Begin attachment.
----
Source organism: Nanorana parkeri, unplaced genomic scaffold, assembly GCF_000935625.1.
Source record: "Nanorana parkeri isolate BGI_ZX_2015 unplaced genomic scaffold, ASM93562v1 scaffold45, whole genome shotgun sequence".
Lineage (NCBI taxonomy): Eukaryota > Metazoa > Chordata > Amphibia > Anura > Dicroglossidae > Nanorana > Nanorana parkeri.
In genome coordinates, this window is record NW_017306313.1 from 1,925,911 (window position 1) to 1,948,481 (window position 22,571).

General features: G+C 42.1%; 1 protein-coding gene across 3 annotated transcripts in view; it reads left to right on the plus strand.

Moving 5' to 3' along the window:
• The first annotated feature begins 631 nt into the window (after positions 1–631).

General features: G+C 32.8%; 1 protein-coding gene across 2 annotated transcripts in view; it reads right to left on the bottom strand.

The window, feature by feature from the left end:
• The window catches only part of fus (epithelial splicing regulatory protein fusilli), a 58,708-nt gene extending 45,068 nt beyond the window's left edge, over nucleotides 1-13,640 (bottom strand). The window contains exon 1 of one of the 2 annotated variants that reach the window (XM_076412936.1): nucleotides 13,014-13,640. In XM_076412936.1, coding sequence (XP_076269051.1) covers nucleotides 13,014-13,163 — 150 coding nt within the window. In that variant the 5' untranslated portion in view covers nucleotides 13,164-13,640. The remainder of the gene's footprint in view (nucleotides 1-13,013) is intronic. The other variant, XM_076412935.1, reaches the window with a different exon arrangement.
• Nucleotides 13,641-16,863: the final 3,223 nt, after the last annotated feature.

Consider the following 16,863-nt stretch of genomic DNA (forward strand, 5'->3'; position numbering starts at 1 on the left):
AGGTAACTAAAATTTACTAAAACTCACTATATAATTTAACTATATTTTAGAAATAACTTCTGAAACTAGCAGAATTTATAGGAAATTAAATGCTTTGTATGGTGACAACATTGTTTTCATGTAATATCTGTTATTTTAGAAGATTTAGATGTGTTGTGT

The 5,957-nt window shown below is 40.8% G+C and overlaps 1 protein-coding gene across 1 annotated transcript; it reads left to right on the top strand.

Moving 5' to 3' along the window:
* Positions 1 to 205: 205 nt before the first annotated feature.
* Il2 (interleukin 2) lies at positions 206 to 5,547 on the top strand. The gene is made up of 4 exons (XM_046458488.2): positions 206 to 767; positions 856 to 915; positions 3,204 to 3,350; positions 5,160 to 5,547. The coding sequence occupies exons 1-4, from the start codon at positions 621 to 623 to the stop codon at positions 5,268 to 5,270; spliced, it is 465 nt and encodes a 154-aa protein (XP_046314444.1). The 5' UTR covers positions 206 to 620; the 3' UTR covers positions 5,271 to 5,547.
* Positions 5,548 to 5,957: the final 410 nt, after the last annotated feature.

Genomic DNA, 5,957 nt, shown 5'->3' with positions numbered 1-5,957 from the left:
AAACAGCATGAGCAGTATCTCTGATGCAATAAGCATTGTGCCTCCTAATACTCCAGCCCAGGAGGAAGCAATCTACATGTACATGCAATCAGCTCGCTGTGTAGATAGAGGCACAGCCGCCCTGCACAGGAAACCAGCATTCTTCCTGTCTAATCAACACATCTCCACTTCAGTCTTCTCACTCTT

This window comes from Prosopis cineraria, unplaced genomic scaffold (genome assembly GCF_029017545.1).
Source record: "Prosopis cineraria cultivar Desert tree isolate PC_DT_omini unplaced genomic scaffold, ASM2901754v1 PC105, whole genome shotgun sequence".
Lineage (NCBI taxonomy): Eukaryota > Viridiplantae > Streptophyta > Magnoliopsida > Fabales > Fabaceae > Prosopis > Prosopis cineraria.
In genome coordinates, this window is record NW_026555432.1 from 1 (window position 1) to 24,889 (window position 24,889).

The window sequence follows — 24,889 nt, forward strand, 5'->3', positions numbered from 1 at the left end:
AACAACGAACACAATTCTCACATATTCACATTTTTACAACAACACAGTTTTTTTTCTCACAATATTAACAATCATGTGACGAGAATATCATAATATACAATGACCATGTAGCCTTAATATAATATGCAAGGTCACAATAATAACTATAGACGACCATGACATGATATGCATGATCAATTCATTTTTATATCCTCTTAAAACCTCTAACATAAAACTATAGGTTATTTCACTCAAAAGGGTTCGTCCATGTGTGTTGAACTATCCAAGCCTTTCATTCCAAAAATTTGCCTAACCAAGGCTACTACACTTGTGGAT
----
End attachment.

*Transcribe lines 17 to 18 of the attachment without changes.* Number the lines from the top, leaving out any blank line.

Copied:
* Il2 (interleukin 2) lies at positions 206 to 5,547 on the top strand. The gene is made up of 4 exons (XM_046458488.2): positions 206 to 767; positions 856 to 915; positions 3,204 to 3,350; positions 5,160 to 5,547. The coding sequence occupies exons 1-4, from the start codon at positions 621 to 623 to the stop codon at positions 5,268 to 5,270; spliced, it is 465 nt and encodes a 154-aa protein (XP_046314444.1). The 5' UTR covers positions 206 to 620; the 3' UTR covers positions 5,271 to 5,547.
* Positions 5,548 to 5,957: the final 410 nt, after the last annotated feature.